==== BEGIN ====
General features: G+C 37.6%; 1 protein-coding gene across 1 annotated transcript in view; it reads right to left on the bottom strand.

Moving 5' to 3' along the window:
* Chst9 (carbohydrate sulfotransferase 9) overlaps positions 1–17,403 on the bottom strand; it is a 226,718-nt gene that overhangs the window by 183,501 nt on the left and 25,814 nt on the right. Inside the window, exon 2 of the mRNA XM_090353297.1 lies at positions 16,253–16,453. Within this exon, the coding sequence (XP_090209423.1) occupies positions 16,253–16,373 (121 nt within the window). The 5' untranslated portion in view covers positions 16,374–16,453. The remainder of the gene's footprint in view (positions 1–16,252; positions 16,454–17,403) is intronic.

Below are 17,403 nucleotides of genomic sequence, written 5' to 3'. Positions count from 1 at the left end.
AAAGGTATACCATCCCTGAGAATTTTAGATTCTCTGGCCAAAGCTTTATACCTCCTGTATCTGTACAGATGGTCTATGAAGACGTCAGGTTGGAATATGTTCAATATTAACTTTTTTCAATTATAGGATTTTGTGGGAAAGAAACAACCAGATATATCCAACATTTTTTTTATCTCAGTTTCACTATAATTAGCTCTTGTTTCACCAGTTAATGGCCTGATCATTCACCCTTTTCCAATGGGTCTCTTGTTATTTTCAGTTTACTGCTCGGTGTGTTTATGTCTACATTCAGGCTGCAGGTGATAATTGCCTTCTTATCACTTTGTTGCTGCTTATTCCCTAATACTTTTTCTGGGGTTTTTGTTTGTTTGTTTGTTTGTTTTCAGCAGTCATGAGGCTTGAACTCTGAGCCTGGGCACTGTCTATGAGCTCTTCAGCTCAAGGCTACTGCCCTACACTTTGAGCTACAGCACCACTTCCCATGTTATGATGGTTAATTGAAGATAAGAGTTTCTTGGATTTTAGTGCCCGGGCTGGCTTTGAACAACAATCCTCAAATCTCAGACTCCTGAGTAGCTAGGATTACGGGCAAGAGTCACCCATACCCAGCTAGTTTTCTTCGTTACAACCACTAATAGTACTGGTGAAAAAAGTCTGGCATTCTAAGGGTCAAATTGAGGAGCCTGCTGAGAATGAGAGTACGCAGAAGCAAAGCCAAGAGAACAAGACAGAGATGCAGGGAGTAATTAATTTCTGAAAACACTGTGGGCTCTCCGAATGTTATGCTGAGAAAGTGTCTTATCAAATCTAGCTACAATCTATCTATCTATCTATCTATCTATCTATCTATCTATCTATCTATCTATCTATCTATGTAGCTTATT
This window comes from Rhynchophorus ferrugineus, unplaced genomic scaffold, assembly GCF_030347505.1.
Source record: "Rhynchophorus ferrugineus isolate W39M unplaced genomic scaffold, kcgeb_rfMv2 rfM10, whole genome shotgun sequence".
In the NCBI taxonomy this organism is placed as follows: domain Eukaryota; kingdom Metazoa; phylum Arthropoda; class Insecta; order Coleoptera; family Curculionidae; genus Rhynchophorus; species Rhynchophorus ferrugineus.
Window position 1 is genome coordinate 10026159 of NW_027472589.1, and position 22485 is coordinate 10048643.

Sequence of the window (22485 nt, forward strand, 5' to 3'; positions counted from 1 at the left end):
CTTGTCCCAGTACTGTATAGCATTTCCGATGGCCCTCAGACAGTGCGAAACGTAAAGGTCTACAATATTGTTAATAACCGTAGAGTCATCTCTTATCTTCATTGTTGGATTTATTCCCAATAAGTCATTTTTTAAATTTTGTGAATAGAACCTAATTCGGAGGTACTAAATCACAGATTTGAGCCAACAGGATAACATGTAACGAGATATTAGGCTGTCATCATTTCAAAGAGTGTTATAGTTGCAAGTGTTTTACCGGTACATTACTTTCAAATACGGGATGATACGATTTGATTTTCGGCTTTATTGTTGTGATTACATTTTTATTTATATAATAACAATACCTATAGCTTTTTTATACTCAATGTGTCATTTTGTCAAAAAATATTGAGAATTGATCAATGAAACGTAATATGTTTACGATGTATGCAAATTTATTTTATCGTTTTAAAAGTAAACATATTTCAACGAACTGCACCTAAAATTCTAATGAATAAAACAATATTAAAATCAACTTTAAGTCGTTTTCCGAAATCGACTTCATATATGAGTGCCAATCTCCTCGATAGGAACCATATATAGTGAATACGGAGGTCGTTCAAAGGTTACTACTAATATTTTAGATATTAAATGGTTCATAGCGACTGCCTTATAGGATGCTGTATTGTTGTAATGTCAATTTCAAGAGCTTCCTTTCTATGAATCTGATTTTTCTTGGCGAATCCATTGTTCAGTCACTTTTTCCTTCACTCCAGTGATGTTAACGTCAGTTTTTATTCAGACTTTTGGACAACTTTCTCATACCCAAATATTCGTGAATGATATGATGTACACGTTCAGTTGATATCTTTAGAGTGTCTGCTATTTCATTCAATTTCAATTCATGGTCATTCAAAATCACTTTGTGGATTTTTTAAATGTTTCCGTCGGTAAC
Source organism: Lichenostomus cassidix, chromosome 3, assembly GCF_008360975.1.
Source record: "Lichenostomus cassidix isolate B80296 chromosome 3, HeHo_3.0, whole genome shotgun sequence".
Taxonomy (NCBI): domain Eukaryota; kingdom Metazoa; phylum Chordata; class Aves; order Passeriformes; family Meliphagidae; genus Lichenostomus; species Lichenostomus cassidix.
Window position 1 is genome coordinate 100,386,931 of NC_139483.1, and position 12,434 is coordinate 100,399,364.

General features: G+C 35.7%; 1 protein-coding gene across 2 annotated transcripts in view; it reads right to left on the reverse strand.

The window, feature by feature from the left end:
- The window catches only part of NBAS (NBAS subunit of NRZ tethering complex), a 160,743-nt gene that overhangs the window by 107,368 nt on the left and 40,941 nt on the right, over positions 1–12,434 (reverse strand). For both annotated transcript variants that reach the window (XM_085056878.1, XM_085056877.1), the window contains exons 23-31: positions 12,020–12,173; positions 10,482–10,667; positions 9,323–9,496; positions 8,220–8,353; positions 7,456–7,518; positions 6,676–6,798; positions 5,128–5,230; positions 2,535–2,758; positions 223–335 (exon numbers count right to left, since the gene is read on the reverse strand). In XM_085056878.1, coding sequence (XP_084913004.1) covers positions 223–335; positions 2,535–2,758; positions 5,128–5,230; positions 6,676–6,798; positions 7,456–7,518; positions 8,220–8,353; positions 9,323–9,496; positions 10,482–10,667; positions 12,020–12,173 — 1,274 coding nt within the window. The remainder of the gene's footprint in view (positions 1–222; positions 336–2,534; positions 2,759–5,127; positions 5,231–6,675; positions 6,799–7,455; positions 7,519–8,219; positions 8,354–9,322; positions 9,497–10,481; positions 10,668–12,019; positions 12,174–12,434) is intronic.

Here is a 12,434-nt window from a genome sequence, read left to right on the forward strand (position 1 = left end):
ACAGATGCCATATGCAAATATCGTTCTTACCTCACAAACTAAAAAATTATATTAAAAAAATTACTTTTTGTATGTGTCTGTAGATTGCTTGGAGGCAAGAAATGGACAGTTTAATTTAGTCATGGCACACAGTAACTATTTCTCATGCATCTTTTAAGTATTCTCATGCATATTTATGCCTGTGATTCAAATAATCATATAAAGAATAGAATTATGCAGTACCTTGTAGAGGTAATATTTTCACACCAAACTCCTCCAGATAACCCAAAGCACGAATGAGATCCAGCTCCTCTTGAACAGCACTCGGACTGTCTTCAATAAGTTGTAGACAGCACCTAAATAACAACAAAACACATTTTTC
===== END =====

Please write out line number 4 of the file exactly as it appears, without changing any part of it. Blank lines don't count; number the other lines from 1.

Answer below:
Below are 17,403 nucleotides of genomic sequence, written 5' to 3'. Positions count from 1 at the left end.